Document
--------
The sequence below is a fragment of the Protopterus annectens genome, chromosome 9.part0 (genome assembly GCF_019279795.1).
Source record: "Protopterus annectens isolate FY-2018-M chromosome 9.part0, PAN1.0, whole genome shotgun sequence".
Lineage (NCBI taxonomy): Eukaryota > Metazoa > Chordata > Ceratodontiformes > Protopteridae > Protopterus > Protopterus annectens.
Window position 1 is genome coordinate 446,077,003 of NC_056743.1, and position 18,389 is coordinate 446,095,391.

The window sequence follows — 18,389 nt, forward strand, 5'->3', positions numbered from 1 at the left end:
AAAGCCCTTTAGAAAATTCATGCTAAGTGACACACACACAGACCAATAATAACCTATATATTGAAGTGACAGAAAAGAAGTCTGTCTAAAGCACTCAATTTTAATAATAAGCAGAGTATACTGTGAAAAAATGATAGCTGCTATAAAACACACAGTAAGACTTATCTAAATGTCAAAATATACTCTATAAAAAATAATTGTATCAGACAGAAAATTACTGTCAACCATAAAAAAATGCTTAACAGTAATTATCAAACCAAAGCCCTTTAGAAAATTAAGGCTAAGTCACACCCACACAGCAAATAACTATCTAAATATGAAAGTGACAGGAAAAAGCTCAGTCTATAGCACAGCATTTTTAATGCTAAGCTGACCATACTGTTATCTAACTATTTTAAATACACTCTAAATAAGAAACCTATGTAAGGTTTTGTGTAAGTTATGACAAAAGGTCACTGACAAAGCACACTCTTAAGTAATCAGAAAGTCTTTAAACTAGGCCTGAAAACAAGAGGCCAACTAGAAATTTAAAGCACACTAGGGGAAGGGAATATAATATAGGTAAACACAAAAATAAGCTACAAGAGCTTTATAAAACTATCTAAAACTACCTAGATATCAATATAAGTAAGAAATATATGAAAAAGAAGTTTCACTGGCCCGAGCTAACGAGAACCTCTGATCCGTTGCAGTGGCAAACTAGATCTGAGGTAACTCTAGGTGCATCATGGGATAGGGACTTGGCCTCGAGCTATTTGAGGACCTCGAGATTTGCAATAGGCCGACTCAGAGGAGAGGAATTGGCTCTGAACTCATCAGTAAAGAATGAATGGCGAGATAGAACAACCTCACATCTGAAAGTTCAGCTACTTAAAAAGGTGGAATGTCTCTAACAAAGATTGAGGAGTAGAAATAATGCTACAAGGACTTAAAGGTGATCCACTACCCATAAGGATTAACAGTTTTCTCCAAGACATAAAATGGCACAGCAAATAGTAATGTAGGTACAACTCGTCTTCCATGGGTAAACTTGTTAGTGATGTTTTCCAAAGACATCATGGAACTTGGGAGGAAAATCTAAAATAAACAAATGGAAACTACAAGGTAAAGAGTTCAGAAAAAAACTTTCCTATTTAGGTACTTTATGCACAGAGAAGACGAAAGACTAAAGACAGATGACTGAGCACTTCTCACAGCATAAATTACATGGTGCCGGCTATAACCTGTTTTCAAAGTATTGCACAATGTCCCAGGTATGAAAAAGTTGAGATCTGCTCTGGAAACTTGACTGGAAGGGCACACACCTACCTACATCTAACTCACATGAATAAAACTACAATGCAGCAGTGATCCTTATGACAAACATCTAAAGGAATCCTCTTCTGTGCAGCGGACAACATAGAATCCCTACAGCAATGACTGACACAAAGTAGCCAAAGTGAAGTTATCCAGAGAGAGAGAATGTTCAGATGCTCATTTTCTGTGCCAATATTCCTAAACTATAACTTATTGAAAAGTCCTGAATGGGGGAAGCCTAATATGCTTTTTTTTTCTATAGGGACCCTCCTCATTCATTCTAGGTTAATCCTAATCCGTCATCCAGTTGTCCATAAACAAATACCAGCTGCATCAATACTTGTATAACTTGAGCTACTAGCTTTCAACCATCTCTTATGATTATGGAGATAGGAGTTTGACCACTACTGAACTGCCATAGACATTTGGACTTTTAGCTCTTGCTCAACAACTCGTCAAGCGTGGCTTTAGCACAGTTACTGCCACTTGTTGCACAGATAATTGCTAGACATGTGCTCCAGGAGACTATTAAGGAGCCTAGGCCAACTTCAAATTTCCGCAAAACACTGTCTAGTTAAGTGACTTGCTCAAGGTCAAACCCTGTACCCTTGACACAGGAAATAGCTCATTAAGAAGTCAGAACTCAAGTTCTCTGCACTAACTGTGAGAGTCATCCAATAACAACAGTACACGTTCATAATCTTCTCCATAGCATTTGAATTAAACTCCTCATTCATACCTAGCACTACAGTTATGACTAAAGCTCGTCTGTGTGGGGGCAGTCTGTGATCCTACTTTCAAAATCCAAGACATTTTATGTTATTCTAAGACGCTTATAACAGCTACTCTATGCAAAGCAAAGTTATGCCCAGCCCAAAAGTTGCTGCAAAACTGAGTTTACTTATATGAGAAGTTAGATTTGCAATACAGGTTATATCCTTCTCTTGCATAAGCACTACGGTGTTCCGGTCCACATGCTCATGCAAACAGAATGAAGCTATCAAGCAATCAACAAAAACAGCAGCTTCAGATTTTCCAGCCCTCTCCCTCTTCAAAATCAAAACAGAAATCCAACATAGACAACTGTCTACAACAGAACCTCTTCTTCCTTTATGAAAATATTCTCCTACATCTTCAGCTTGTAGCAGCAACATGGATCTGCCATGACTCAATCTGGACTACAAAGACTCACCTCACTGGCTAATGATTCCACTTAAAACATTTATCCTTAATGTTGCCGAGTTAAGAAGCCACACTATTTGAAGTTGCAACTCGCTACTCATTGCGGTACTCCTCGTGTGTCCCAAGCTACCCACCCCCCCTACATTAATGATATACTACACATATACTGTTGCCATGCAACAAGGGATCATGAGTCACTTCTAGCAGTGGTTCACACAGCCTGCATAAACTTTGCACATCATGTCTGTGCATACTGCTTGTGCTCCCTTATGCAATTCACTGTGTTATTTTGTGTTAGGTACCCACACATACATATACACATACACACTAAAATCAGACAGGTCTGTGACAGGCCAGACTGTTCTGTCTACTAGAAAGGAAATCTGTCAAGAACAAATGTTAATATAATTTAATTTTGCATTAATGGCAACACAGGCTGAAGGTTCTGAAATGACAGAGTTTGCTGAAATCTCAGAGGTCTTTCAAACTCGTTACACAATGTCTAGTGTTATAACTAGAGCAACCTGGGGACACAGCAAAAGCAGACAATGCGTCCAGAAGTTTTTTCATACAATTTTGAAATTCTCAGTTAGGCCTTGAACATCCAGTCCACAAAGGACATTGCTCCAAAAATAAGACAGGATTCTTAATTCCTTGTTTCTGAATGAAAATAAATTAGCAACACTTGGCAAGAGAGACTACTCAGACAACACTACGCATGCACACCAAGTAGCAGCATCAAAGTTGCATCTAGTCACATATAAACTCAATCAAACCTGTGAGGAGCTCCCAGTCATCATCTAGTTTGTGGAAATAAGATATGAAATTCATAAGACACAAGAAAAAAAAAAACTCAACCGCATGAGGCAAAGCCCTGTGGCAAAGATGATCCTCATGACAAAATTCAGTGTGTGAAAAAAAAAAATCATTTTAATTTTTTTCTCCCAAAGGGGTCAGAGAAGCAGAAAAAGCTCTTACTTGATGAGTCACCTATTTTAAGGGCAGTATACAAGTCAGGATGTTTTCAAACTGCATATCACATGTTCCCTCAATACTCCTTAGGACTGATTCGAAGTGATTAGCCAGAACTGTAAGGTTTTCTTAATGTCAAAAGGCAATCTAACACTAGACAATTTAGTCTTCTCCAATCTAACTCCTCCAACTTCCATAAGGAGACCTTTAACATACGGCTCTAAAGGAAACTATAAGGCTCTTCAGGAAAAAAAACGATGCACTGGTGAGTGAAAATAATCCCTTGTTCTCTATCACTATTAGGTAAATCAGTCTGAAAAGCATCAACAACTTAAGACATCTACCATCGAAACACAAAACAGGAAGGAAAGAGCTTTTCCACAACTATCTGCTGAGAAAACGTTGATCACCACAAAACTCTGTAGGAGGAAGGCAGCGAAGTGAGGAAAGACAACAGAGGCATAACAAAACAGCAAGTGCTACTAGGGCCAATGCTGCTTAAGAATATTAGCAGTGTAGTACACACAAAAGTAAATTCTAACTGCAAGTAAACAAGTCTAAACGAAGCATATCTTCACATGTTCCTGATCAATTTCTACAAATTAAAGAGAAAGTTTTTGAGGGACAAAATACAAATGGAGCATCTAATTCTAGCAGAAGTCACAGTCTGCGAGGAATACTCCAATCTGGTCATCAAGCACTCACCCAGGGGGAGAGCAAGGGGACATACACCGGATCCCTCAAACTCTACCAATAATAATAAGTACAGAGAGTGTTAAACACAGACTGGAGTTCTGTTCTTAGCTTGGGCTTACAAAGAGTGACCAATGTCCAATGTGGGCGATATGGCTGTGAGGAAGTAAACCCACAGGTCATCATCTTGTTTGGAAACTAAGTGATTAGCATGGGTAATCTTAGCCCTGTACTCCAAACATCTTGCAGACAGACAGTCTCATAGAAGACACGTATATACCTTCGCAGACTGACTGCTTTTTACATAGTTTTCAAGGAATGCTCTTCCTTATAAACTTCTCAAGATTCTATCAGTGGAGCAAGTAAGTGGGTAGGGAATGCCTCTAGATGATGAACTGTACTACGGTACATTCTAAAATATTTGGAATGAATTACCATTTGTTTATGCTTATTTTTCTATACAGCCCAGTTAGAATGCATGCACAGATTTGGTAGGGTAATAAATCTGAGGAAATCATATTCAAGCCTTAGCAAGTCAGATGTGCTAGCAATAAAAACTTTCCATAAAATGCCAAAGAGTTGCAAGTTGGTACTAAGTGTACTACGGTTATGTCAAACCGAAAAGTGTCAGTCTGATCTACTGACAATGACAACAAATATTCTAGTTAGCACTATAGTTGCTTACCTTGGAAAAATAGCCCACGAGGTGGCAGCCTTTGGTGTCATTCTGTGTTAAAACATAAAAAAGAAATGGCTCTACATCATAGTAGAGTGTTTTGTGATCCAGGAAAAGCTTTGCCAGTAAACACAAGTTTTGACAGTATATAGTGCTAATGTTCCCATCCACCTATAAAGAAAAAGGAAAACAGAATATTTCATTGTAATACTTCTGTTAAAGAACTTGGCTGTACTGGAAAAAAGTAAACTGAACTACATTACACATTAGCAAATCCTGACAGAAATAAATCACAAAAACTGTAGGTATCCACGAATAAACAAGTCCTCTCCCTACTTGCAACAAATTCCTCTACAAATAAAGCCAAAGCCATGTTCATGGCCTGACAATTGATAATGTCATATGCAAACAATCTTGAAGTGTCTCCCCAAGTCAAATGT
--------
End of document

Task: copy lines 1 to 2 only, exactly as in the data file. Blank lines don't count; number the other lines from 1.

The sequence below is a fragment of the Protopterus annectens genome, chromosome 9.part0 (genome assembly GCF_019279795.1).
Source record: "Protopterus annectens isolate FY-2018-M chromosome 9.part0, PAN1.0, whole genome shotgun sequence".